Tuesday, 20 September 2011

TATA to build factory by Wolverhampton - the Enterprise Zone wat did it?


If only the Welsh Government had got it act together and followed blindly the policies of the Conservative led Coalition Government on enterprise zones, the new engine factory could have been built in South Wales. Or that is what the Conservatives and some in the media want us to believe.

TATA the Indian owned car manufacturer, had decided that rather than buying engines from Ford plants including Bridgend and Dagenham, they are to build their own engines. What affect this will have on the viability of the Ford plants is not known.

There was some speculation that TATA would build the new engine factory in India, were it already has a production plant for it's Freelander 2, but seeing the local difficulties they have had over there (see:Indian state to return Tata factory land to farmers) maybe the UK was a more appealing prospect.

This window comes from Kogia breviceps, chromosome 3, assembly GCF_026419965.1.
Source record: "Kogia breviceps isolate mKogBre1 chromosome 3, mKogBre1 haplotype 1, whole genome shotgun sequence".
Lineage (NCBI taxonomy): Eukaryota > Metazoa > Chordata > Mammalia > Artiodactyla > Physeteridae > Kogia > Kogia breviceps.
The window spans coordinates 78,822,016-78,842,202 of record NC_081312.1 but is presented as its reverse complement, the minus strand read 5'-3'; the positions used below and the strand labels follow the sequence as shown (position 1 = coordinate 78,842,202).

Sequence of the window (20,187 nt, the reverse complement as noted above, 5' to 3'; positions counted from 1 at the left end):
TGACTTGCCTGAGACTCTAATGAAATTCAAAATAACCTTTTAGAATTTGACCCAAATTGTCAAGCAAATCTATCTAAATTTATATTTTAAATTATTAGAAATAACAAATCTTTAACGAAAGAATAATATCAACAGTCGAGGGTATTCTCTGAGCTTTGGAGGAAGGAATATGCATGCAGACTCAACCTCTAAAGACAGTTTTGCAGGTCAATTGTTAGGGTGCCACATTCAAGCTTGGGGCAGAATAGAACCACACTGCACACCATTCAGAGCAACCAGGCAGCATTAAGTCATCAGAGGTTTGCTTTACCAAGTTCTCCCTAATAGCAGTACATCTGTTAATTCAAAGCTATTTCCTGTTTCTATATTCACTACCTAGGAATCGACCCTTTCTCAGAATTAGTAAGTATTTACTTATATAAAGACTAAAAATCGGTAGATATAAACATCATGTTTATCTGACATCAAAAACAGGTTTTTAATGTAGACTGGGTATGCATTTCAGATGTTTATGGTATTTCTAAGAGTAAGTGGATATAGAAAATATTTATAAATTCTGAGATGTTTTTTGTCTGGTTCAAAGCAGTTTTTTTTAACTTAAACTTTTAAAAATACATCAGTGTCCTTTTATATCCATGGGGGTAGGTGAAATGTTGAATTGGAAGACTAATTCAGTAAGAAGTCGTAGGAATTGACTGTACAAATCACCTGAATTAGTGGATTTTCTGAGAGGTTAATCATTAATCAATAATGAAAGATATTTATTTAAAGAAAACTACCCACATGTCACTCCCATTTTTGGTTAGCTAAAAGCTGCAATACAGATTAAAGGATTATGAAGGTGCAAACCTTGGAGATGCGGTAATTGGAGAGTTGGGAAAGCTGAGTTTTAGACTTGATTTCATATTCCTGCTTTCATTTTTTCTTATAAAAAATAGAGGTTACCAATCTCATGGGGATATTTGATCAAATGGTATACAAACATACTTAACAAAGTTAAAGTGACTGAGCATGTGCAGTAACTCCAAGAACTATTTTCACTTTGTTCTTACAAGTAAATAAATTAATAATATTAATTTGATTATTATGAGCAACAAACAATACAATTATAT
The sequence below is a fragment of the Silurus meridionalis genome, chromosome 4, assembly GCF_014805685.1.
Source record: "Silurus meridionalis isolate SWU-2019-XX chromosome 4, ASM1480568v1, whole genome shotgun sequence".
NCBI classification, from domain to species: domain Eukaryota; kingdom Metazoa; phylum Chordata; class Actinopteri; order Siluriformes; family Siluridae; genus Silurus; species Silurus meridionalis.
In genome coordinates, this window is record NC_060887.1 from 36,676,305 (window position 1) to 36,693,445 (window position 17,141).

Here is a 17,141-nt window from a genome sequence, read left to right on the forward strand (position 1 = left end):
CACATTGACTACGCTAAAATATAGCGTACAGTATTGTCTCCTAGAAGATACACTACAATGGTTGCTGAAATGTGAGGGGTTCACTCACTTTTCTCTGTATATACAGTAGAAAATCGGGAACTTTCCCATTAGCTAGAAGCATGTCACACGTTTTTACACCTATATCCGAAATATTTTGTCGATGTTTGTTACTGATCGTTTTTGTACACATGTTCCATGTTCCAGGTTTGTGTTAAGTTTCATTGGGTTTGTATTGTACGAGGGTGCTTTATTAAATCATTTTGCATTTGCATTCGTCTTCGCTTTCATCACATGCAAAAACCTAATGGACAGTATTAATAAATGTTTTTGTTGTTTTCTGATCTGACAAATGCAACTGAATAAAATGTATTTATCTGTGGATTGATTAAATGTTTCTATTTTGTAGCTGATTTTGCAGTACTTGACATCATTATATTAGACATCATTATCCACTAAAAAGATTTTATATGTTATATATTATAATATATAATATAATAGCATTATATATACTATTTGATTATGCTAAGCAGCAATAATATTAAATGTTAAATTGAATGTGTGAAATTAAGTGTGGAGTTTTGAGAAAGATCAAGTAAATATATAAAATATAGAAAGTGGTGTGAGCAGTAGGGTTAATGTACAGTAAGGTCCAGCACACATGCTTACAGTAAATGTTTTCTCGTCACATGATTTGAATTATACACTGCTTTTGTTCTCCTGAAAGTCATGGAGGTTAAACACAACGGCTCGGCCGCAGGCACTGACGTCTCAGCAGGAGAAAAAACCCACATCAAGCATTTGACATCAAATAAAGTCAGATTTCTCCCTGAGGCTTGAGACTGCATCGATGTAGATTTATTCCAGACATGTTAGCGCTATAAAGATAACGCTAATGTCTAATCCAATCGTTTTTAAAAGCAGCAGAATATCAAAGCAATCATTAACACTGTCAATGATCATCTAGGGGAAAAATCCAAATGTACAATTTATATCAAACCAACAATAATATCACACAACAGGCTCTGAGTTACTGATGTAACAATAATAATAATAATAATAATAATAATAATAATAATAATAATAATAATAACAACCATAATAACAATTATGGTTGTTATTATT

As reported by Reuters:

Mike Wright, executive director at Jaguar Land Rover said they had considered building the facility in a number of locations within the UK and outside the UK.

"One obvious location would have been India," Wright told journalists.

"There are a whole host of factors that go into these decision ... but on the balance of all of those factors, we determined with the support of Tata Motors, in this instance, the UK was the best option," he said....

"Clearly, situating it almost equidistant between our Halewood, Solihull and Castle Bromwich plants does have efficiency benefits," said Wright.

As part of its growth strategy and investment, Jaguar Land Rover is targeting 40 new products over 5 years, as it eyes emerging market growth.